Effects of Movement Instruction on Children's Singing Achievement Scores
|Reynolds, Alison (Alison M.)
|Newell, Mary Kathleen
|The purpose of this research was to investigate the effects of movement instruction on children's singing achievement scores. When controlling for age, four overarching questions and nine sub-questions were asked. First, when controlling for age, how do pitch achievement scores at the outset compare to pitch achievement scores after movement instruction? 1) Is there a significant main effect of type of instruction on children's pitch achievement scores (between subjects)? 2) Is there a significant main effect of time on children's pitch achievement scores (within subjects)? 3) Is there a significant instruction and time interaction? Second, when controlling for age, how do rhythm achievement scores at the outset compare to rhythm achievement scores after movement instruction? 4) Is there a significant main effect of type of instruction on children's rhythmic achievement scores? 5) Is there a significant main effect of time on children's rhythmic achievement scores? 6) Is there a significant instruction and time interaction? Third, when controlling for age, how do singing voice development scores at the outset compare to scores after movement instruction? 7) Is there a significant main effect of type of instruction on children's singing voice development scores? 8) Is there a significant main effect of time on children's singing voice development scores? 9) Is there a significant instruction and time interaction? Fourth, descriptively, what is the effect of gender on students' pretest and posttest pitch achievement scores, rhythm achievement scores, and singing voice development measure scores? Second, third, and fourth grade students (N = 143) participated in the study. Subjects were randomly assigned to one of three treatment groups receiving different instruction: steady beat movement, continuous fluid movement, or a control group receiving no movement instruction. A researcher-designed criterion song was used as a pretest and posttest measure. Pitch and rhythm achievement scores were assessed using Praat Software. Three raters assessed singing performances using Rutkowski's Singing Voice Development Measure. Three split-plot Analyses of Covariance were run on the data. Results indicated that there was a significant interaction between treatment and time on pitch achievement scores. Post hoc analyses revealed no significant differences among treatment groups for pitch achievement scores. Results indicated that there was a significant interaction between treatment and time for Singing Voice Development Measure scores. Post hoc analyses revealed that the treatment group receiving continuous fluid movement significantly outscored the treatment group receiving steady beat movement. No significant differences were found on rhythm achievement scores. Descriptively, females outscored males on pitch, rhythm, and singing voice development measure scores for both pretest and posttest measures.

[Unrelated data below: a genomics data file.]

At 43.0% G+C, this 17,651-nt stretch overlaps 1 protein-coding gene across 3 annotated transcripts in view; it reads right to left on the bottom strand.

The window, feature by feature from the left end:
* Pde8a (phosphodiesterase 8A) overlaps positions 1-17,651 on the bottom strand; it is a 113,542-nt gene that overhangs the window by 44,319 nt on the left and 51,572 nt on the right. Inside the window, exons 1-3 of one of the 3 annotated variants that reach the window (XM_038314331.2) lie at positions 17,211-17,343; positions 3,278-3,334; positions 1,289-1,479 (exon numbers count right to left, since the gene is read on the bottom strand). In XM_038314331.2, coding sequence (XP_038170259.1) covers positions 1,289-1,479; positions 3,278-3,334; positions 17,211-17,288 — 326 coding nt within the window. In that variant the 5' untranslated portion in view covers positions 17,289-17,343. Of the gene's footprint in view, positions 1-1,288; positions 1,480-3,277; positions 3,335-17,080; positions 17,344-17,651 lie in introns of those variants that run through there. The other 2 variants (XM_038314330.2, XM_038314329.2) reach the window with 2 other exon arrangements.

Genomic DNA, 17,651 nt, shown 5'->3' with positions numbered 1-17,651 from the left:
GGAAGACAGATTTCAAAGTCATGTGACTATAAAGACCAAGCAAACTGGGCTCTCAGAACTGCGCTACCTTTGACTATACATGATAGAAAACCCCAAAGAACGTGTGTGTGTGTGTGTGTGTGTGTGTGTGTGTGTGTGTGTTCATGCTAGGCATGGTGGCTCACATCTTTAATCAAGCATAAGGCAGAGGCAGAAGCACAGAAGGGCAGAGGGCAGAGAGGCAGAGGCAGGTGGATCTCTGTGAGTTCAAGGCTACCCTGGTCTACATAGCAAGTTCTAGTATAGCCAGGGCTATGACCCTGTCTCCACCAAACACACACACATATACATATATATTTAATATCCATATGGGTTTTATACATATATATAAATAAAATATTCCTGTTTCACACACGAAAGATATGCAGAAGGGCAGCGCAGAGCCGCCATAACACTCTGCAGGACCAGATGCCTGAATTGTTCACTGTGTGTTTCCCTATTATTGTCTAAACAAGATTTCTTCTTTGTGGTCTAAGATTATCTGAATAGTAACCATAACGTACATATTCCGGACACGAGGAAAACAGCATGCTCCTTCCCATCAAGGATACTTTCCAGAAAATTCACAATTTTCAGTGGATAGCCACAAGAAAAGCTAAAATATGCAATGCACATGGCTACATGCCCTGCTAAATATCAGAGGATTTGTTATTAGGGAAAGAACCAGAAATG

|Temple University. Libraries
|Theses and Dissertations
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|Continuous Fluid Movement
|Effects of Movement Instruction on Children's Singing Achievement Scores
|Wright, Maurice, 1949-
|Sheldon, Deborah A., 1958-
|Dilworth, Rollo A.
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